Don't drink alcohol or smoke while pregnant

You've probably heard this one before, but you definitely don't want to drink or smoke while you're pregnant. ConsumerSafety.org health investigator Caitlyn Hoff told The List, "Rein in your addictions. Stay away from cigarettes (and cigarette smoke) and alcohol while pregnant." She further explained, "We all know that cigarettes are bad for your health, but cigarette smoke can be even more dangerous to a developing fetus. Inhaling cigarette smoke while pregnant puts you and your child at a greater risk for premature birth, miscarriage, low birth weight, and Sudden Infant Death Syndrome (SIDS)." 

Regarding drinking, she added, "Alcohol is a similar story, with linked birth defects known as fetal alcohol spectrum disorders (FASD) along with higher risks of miscarriage and stillbirths."

So ladies, if you're pregnant, you need to stop drinking alcohol and smoking in order to best protect your future child's health.

Do focus on you when you're pregnant

Having a baby will increase your stress levels, no matter how well prepared you are. One way to minimize that stress is to take care of yourself. Parenting expert Elly Taylor told The List, "Start to build self-care into your days and weeks. Parenthood is a marathon and good habits now can help you cope with the early chaos and exhaustion of life with a newborn."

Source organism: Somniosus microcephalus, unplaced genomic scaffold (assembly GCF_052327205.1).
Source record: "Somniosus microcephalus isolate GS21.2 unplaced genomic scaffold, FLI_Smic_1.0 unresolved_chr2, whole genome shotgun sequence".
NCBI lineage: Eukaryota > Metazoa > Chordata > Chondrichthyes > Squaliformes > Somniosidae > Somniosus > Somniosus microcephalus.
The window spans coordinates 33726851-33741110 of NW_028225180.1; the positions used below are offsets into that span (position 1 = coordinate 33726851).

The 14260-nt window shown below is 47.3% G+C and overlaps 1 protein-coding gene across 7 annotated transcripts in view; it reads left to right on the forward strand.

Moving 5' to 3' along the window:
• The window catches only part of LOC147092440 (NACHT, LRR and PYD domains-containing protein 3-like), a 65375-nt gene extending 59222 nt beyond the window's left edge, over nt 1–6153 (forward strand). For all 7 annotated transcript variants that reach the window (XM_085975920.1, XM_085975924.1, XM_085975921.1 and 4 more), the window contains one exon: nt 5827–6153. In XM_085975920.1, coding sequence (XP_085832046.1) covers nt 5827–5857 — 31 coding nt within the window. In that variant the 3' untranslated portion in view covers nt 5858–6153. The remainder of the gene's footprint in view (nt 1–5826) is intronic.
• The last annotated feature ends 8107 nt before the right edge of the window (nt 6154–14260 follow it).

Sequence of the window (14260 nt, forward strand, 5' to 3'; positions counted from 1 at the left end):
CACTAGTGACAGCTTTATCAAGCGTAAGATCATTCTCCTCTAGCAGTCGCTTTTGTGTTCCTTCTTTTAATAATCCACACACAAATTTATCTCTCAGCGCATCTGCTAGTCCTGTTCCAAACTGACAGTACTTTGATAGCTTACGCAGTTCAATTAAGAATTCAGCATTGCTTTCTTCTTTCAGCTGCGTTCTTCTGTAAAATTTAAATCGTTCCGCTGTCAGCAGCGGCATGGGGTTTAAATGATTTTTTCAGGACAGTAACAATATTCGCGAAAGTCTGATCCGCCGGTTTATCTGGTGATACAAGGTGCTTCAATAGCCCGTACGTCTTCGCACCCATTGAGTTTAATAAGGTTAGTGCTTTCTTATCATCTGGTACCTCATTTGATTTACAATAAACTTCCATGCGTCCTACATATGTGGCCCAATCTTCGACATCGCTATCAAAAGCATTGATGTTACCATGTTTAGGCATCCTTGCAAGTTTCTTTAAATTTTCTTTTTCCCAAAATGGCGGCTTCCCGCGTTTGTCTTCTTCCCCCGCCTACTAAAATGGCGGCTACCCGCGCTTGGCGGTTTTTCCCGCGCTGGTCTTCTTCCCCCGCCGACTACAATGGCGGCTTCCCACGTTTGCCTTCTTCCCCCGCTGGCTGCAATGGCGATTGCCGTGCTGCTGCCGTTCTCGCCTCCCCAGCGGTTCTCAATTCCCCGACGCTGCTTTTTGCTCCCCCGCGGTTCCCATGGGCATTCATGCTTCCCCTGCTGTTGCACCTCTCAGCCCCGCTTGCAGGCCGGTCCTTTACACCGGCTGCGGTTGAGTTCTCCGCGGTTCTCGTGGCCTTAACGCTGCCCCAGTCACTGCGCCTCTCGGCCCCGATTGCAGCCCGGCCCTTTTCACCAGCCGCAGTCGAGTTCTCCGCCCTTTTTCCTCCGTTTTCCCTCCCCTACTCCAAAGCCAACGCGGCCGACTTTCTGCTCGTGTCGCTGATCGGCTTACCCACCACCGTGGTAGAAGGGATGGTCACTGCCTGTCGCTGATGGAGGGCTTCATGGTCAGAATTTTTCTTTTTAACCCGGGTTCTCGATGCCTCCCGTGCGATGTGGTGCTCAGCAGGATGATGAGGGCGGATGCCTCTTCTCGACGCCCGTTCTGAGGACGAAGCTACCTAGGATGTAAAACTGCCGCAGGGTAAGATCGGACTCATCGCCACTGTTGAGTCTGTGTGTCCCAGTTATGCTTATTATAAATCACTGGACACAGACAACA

She added, "Look at your nutrition — how much energy does it provide you with? Cook and freeze healthy meals, so you have them to hand for at least your first month. What do you do for stress relief? What about your partner's stress relief activities? Think about some family friendly activities that ideally you can do together and then continue after the baby comes."

ConsumerSafety.org health investigator Caitlin Hoff also stressed the importance of self-care when pregnant. She said, "If there was one time in a woman's life that self-care was the highest priority on her list, it would be and should be during her pregnancy. Keeping stress at bay, leading a healthy, active lifestyle, and being proactive with regular doctor's check-ups are of utmost importance for both mother and child."

Don't gain too much weight while pregnant

If you think being pregnant is a great excuse to eat whatever you want, think again. It's very important to watch your weight, both for your health, and for your baby's. Dr. Jill Hechtman, an OB/GYN told The List, "You really only need approximately 250 extra calories per day. You do not need to eat for two" — this puts you at risk for significant weight gain and associated medical conditions (i.e., gestational diabetes). It will also be harder to get the weight off after delivery."

OB/GYN Dr. Sherry Ross shared the parameters for how much weight is healthy to gain during pregnancy. She told The List, "Keeping your BMI (body mass index) under 25 is ideal prior to getting pregnant. A woman of average weight before getting pregnant should gain 25 to 35 pounds during pregnancy. Underweight women should gain 28 to 40 pounds during pregnancy. Overweight women may need to gain only 15 to 25 pounds during pregnancy. It is important to ask your healthcare provider how much weight you should gain during pregnancy based on your BMI."

Do take prenatal screenings while pregnant